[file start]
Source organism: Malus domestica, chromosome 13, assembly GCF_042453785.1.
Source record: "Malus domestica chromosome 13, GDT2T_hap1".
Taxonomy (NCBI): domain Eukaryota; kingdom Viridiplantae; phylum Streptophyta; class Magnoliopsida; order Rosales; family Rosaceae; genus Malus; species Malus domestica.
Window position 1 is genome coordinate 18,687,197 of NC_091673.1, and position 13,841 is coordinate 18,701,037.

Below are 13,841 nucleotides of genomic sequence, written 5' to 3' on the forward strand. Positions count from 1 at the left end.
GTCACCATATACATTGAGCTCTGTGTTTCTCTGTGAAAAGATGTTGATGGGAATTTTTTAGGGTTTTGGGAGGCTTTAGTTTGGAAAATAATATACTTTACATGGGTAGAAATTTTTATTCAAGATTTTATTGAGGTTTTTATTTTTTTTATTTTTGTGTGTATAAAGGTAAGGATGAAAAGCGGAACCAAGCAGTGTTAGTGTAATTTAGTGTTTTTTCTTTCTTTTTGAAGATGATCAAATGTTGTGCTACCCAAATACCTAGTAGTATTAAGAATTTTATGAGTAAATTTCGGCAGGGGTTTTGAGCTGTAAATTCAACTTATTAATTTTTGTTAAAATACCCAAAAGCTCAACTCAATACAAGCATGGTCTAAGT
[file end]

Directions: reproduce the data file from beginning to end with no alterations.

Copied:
Source organism: Malus domestica, chromosome 13, assembly GCF_042453785.1.
Source record: "Malus domestica chromosome 13, GDT2T_hap1".
Taxonomy (NCBI): domain Eukaryota; kingdom Viridiplantae; phylum Streptophyta; class Magnoliopsida; order Rosales; family Rosaceae; genus Malus; species Malus domestica.
Window position 1 is genome coordinate 18,687,197 of NC_091673.1, and position 13,841 is coordinate 18,701,037.

Below are 13,841 nucleotides of genomic sequence, written 5' to 3' on the forward strand. Positions count from 1 at the left end.
GTCACCATATACATTGAGCTCTGTGTTTCTCTGTGAAAAGATGTTGATGGGAATTTTTTAGGGTTTTGGGAGGCTTTAGTTTGGAAAATAATATACTTTACATGGGTAGAAATTTTTATTCAAGATTTTATTGAGGTTTTTATTTTTTTTATTTTTGTGTGTATAAAGGTAAGGATGAAAAGCGGAACCAAGCAGTGTTAGTGTAATTTAGTGTTTTTTCTTTCTTTTTGAAGATGATCAAATGTTGTGCTACCCAAATACCTAGTAGTATTAAGAATTTTATGAGTAAATTTCGGCAGGGGTTTTGAGCTGTAAATTCAACTTATTAATTTTTGTTAAAATACCCAAAAGCTCAACTCAATACAAGCATGGTCTAAGT